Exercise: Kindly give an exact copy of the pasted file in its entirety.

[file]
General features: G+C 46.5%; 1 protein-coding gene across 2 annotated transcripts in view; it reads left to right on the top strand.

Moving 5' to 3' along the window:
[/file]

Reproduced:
General features: G+C 46.5%; 1 protein-coding gene across 2 annotated transcripts in view; it reads left to right on the top strand.

Moving 5' to 3' along the window: